Weekly notes / Slides
|Slides||01.02.2012 02.02.2012||08.02.2012||15.02.2012 16.02.2012||22.02.2012||01.03.2012 02.03.2012||lab 06.03.2012 07.03.2012||14.03.2012 15.03.2012|
|Note||The slides are in parts based on slides by Jeffrey D. Ullman and Hector Garcia-Molina.|
Information about the project is now available in the project description.
Access from Java and Python
In the directory dbconnect/ you find two programs dbtest.py and
DBTest.Java. The files contain information on how to run them. They use small libraries dbconnector.py
and DBConnector.java that handle the setup of a database connection. The libraries are smart enough to
figure out when an SSH tunnel is need and set that one automatically up. The test programs contain a minimal
example of how to perform an SQL query.
Thanks go to Jesper Lund who implemented a far pre-cursor of DBConnector.java.
Accounts for the database server can be obtained by sending me an e-mail with your IMADA account and a password (not necessarily your IMADA password). If you are unable to setup an account before Tuesday's exercise, the teaching assistant should be able to assist you.
The web interface for the database is available at http://lynx.imada.sdu.dk/phppgadmin/.
To access the database you can either use the web interface as described below, a graphical frontend (like pgadmin) or you can use a local client (psql). How to obtain such a local client depends on the operating system:
If psql is not available on your linux system, tell the administrator or use the package manager to install it. Make sure it is able to connect to the server (which runs PostgreSQL 8.4).
- Mac OS X
You can download the full PostgreSQL package from PostgreSQL.org. Note that this gives you both the server and the client. You might want to switch off the server if you are using the course's remote server.
Alternatively you can use MacPorts to install postgresql84.
There is a client-only package available from PostgreSQL Frontend for Windows.
Alternatively, you can download the full PostgreSQL package from PostgreSQL.org. Note that this gives you both the server and the client. You might want to switch off the server if you are using the course's remote server.
Remote Access to the Database
You should be able to access your account from the IMADA terminal room or the IMADA notebook network using a local client (e.g. psql -h 10.110.4.32 -p 5434 -U username username), the address 10.110.4.32 and the port 5434.
The server is not directly accessible from outside IMADA, but you can use an SSH tunnel:
ssh -L 5434:10.110.4.32:5434 firstname.lastname@example.org
Then you can access the database server with a local client (e.g. psql -p 5434 -U dbusername dbusername) as localhost.
You can also have it more comfortable by putting the following lines into ~/.ssh/config:
LocalForward 5434 10.110.4.32:5434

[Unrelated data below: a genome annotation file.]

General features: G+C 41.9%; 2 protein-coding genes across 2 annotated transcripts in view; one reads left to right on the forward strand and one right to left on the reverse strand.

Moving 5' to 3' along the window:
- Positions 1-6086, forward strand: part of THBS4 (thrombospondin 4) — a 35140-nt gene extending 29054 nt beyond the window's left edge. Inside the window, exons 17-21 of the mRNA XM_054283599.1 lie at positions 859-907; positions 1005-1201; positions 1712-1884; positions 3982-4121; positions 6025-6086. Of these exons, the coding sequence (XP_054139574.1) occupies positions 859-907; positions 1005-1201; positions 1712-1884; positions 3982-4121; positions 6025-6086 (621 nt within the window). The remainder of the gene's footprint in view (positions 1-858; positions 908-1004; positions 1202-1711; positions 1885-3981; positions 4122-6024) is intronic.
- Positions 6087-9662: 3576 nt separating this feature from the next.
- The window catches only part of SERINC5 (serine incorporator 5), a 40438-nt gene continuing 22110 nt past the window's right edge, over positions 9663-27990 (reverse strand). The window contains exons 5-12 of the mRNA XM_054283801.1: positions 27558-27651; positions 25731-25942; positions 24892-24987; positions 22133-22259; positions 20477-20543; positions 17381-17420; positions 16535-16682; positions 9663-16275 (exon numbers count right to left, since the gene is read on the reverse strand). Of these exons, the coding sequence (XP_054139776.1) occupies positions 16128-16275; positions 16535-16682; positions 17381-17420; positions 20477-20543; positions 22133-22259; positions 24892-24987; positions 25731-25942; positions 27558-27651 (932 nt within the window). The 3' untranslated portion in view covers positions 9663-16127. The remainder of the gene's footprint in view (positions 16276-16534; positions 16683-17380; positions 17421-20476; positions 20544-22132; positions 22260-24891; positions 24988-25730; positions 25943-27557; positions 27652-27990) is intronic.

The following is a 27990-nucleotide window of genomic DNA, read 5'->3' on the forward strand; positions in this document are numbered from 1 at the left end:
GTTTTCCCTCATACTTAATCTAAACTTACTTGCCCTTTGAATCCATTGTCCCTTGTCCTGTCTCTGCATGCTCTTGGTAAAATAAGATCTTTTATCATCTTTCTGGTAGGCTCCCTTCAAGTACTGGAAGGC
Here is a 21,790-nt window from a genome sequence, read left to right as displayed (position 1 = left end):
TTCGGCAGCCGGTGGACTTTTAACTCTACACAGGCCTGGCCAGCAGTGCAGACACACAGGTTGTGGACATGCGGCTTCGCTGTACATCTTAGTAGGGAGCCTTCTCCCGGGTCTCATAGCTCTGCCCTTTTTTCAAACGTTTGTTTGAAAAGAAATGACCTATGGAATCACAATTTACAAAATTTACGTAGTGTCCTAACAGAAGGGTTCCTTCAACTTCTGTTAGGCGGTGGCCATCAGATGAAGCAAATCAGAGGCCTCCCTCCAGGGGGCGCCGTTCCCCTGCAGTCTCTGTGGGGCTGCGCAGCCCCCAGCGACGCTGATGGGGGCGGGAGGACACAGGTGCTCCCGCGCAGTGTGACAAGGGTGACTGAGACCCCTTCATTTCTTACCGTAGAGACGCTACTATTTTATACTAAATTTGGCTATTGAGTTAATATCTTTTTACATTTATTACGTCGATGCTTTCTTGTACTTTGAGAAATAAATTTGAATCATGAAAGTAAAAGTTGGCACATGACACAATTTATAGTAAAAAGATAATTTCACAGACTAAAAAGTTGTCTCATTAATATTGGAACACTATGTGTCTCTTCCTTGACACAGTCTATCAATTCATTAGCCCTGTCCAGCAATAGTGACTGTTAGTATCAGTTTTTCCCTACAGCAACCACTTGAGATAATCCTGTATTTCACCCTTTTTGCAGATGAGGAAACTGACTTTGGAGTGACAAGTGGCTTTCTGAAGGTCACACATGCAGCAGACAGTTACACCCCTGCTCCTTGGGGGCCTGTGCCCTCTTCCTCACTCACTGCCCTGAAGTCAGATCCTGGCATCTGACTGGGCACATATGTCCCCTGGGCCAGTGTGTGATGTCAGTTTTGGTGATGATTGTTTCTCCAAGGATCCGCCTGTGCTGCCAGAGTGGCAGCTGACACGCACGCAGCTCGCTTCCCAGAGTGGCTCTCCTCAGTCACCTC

Then simply executing ssh lynx-db will set up the tunnel for you.
In case you are using Windows, you can use the program plink to set up the tunnels:
plink.exe -L 5432:10.110.4.32:5434 email@example.com
|Tue 14-16 (U151)||Exercise||Exercise||Exercise||Exercise||Exercise||Exercise|
|Wed 10-12 (U151)||Lecture||Lecture||Lecture||Lecture||Lecture||Lecture|
|Thu 14-16 (U151)||Lecture||Exercise||Lecture||Exercise||Lecture||Exercise||Lecture|
|Fri 14-16 (U151)||Lecture|
|Fri 12-14 (U151)||Exercise|
Just come to my office. If you want to make sure I'm there, contact me before (by e-mail, jabber, phone).
Obligatory course book:
 Hector Garcia-Molina; Jeffrey D. Ullman; Jennifer Widom: Database Systems: The Complete Book. Prentice Hall, 2008.
The content of DM502 Programming A and DM503 Programmering B must be known.
Project and 1-day take-home exam, for which one combined grade is given. Project and take-home exam count equally in the grade. Grades according to the 7-point marking scale. External examiner.
Examination when the course has been taught. Re-examination after 4th quarter. The re-examination is an oral exam, grades according to the 7-point marking scale, internal examiner.
Withdrawal from the exam must be 7 days before the first exam date.
Lectures (22 hours), discussion sessions (20 hours), project work.
3rd quarter, spring 2012
To give the student theoretical skills and practical experience in the use, design, and implementation of a relational database.
Relational databases, database design (ER-modelling, normal forms), relational algebra, SQL, database access from application programs, basic disk structure, index use and index implementations (hashing based, tree based).
After the course, the student is expected to be able to:
- design a suitable ER-model for a database, on the basis of a problem description
- transform an ER-model for a database into a suitable relational model
- write SQL queries for a relational database
- optimize a relational database through choice of indexes, use of equivalent SQL-expressions, and use of the theory of normal forms
- access a database from an application program
- describe work done on the above subjects in clear and precise language, and in a structured fashion